Mumbai Makeover:Old Chawls to metamorphise into high rises

The Supreme Court okayed the Maharashtra government’s plan to demolish dilapidated chawls in Mumbai to make way for multi-storey buildings with the condition that every chawl tenant should get a flat in the new building.The apex court found nothing illegal in the scheme, formulated in 1991 and amended in 1999, to accommodate chawl tenants in the proposed multistorey housing schemes with a joint partnership by the building owners and the residents.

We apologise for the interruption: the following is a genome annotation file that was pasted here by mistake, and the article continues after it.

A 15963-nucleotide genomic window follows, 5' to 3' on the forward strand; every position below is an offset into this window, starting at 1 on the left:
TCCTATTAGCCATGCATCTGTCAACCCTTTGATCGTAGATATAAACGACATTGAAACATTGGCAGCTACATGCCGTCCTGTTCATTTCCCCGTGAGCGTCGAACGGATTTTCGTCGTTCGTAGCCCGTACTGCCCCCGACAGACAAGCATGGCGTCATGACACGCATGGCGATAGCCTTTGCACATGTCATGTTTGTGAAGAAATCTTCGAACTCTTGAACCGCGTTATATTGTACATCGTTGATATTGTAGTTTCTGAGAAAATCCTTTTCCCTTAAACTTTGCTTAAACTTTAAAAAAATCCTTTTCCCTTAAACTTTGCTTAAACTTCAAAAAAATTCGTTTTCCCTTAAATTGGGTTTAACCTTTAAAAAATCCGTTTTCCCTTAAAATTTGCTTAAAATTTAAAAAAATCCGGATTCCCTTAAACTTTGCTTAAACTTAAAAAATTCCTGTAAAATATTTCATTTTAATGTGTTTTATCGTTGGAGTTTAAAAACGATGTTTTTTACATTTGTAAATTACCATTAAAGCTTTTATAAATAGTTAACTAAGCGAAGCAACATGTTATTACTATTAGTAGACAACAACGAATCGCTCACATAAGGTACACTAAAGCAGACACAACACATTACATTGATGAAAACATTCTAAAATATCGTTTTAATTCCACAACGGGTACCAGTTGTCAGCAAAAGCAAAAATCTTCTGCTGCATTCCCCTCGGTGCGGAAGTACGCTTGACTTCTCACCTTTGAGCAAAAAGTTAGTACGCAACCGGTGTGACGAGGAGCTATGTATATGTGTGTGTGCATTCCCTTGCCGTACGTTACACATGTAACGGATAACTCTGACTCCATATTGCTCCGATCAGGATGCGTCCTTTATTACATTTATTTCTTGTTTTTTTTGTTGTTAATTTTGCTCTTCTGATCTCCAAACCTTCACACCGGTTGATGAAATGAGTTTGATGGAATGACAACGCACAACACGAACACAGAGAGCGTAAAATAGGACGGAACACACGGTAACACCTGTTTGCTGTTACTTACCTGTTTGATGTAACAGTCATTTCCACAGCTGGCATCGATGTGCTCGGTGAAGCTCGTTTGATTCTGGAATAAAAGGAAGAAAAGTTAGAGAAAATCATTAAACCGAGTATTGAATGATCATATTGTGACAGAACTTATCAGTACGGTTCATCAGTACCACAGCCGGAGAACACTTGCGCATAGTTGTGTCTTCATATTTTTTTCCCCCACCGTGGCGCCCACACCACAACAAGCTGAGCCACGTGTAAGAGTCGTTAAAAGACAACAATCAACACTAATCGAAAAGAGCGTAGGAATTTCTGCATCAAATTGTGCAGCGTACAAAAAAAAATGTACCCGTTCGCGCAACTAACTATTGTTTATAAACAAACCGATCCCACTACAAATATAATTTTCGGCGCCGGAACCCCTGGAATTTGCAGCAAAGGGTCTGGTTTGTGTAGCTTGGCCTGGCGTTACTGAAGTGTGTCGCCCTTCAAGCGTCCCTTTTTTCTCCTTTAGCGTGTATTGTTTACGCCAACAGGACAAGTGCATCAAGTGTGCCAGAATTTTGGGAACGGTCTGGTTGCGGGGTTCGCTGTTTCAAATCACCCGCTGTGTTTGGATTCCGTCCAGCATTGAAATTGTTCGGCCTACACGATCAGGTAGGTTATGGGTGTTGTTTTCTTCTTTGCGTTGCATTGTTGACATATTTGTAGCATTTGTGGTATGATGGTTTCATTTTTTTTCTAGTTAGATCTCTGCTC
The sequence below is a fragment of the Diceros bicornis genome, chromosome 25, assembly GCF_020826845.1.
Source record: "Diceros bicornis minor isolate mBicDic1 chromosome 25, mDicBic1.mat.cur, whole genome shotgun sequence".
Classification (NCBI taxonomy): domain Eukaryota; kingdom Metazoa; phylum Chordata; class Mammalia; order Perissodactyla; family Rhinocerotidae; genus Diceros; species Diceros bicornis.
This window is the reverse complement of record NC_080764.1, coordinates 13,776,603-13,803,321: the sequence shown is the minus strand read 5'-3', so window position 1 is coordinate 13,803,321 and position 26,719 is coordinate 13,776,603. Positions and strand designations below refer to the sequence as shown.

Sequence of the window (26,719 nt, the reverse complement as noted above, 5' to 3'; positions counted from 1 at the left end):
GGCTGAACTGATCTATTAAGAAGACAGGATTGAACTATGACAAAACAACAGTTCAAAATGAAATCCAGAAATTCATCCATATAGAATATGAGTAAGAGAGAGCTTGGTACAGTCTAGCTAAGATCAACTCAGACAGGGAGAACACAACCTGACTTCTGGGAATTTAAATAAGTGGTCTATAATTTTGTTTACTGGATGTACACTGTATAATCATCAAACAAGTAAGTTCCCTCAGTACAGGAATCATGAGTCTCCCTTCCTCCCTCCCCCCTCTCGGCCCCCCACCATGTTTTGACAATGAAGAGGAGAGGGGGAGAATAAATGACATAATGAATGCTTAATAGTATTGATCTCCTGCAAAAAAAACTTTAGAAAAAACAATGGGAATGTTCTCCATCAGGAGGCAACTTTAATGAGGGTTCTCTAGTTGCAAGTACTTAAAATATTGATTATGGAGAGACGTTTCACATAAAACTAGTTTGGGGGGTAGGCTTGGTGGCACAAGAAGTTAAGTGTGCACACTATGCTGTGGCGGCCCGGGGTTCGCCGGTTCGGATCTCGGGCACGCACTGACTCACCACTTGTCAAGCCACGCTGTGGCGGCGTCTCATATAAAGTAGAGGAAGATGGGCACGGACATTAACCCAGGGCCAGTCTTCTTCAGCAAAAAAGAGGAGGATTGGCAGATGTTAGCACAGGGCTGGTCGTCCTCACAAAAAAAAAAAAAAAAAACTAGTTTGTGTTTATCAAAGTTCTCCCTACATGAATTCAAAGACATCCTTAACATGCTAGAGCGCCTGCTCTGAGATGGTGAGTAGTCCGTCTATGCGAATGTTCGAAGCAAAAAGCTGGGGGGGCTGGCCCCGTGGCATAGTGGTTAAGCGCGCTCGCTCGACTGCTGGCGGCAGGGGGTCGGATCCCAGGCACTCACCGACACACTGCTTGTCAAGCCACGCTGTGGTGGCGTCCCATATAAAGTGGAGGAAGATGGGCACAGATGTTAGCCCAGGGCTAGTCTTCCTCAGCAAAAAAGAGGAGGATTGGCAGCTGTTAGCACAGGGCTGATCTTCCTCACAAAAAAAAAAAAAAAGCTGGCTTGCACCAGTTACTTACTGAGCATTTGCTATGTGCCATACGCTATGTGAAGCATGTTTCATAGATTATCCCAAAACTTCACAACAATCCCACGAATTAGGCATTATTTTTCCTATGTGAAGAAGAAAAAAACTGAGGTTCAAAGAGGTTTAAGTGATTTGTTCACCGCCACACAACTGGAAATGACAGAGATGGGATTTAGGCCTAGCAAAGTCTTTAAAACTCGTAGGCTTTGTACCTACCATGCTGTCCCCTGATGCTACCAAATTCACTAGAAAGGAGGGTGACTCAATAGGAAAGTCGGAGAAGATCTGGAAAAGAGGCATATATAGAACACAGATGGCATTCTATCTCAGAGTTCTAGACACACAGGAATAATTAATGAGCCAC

A bench of Justices Arijit Pasayat and P Sathasivam set aside the Bombay High Court verdict of 2006, making several modifications in the government plan. With the green signal to the scheme brought out by the Maharashtra Urban Development Authority, covering chawls constructed prior to 1940, 19,644 buildings will face demolition. These buildings, irrespective of whether they are dilapidated or not, can now be redeveloped “whenever 70% of the tenants/occupants of such buildings came together along with their landlords for redevelopment of their properties’’. They would also be entitled to extra FSI as an incentive. Upholding the validity of the plan, the apex court said when the state came out with the scheme in 1991 nearly 73 per cent of the households occupied one room in the “vertical slums, 18 per cent two rooms and more than 90 per cent lived in a very small area”. Since the scheme guaranteed at least 250 square feet to every tenant in the multi-storey building, the apex court said it was almost double the space of 100 to 120 square feet occupied by a chawl tenant.For approving the plan, the apex court relied heavily on a survey of the municipal corporation in 1980 showing 30,237 chawls in a dilapidated condition and Kerkar committee report, stating that a vast majority of them would have to be reconstructed.

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